John Zápolya, or John Szapolyai (Hungarian: Szapolyai János or Zápolya János, Croatian: Ivan Zapolja, Romanian: Ioan Zápolya, Slovak: Ján Zápoľský; 1490 or 1491 – 22 July 1540), was King of Hungary (as John I) from 1526 to 1540. His rule was disputed by Archduke Ferdinand I, who also claimed the title King of Hungary. He was Voivode of Transylvania before his coronation, from 1510 to 1526.
John was the oldest son of Count Stephen Zápolya and his second wife, Hedwig of Cieszyn. Stephen Zápolya was descended from a Croatian noble family from Slavonia. Their family name was derived from the Croatian phrase “za polje” (literally translated as “behind field”). Stephen became one of the wealthiest lords in the Kingdom of Hungary after inheriting the large domains of his brother, Emeric Zápolya, in 1487. Stephen Zápolya’s marriage with the Silesian duchess, Hedwig, who was related to Emperor Maximilian I, increased the prestige of the Zápolya family.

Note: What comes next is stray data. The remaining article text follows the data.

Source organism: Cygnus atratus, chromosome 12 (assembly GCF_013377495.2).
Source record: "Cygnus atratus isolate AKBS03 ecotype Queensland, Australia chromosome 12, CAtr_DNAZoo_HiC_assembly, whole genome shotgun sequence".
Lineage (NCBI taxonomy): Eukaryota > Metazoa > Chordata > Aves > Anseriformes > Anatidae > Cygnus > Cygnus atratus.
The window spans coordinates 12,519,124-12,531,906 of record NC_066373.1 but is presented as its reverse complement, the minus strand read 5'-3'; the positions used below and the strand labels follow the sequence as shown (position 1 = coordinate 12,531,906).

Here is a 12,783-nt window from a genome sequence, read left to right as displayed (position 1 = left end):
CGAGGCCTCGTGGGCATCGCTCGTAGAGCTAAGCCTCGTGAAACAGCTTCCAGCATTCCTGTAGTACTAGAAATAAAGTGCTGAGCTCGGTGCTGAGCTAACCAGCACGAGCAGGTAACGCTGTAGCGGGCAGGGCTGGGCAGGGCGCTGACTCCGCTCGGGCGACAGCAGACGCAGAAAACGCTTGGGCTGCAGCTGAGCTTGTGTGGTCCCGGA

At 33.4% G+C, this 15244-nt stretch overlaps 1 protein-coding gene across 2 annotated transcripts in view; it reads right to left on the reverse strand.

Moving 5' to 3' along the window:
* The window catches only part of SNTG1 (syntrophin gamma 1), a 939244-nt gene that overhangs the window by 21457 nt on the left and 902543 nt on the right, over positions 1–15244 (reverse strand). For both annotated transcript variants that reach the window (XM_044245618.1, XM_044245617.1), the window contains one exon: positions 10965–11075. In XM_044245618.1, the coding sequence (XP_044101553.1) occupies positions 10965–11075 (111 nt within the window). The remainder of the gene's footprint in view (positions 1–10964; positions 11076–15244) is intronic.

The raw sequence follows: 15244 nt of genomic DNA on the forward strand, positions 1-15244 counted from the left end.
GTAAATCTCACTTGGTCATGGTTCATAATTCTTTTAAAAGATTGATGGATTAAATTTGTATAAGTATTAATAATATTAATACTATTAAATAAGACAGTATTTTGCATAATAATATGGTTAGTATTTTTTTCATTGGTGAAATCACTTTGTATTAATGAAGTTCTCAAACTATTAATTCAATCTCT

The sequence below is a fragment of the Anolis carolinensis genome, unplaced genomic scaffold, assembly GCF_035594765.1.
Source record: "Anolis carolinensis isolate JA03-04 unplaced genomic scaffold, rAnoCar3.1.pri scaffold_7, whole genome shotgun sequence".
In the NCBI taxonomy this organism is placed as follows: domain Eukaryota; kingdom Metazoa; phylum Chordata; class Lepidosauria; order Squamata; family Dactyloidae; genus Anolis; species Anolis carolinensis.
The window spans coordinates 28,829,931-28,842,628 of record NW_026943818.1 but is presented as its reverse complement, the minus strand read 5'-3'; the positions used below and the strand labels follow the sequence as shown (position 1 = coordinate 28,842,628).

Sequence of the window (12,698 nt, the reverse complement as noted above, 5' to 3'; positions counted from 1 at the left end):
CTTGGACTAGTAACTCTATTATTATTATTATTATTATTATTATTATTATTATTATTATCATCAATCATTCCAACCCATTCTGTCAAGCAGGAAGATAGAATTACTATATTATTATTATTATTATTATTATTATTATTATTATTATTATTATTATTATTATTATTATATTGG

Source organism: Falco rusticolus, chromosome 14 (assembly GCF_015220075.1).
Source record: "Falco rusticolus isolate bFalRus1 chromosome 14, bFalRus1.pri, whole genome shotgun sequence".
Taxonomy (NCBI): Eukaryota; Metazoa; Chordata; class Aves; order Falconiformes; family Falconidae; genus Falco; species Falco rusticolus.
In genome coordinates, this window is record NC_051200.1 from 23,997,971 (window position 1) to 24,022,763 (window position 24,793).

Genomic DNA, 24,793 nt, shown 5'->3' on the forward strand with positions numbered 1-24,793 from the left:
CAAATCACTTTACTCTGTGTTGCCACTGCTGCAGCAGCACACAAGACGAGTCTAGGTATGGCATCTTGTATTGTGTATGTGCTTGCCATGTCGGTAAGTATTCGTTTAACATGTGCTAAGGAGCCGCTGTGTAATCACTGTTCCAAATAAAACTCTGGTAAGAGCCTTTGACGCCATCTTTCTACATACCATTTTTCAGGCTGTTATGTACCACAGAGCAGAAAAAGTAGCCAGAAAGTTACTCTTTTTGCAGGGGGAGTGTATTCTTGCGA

Stephen Zápolya had no sons when Matthias Corvinus, King of Hungary, died on 6 April 1490, according to a contemporaneous report, but a charter issued in September 1491 already mentioned John, showing that John was born between the two dates. Stephen Zápolya became Palatine of the Kingdom of Hungary from 1492 until his death in 1499.
Vladislaus’s brother, King Sigismund Jagiellon of Poland, came to Hungary to mediate between the royal family and the Zápolyas in late June. Emperor Maximilian had already in September declared war on Hungary, because he wanted to protect his claim (acknowledged in the 1491 Peace of Pressburg) to succeed Vladislaus. The teenager Stephen Zápolya was made one of the commanders of the Hungarian army. During the war, the envoys of King Vladislaus and Maximilian signed a secret treaty on 30 March 1506 about the marriage of Vladislaus’s daughter, Anne Jagiellon, and Maximilian’s grandson, Ferdinand.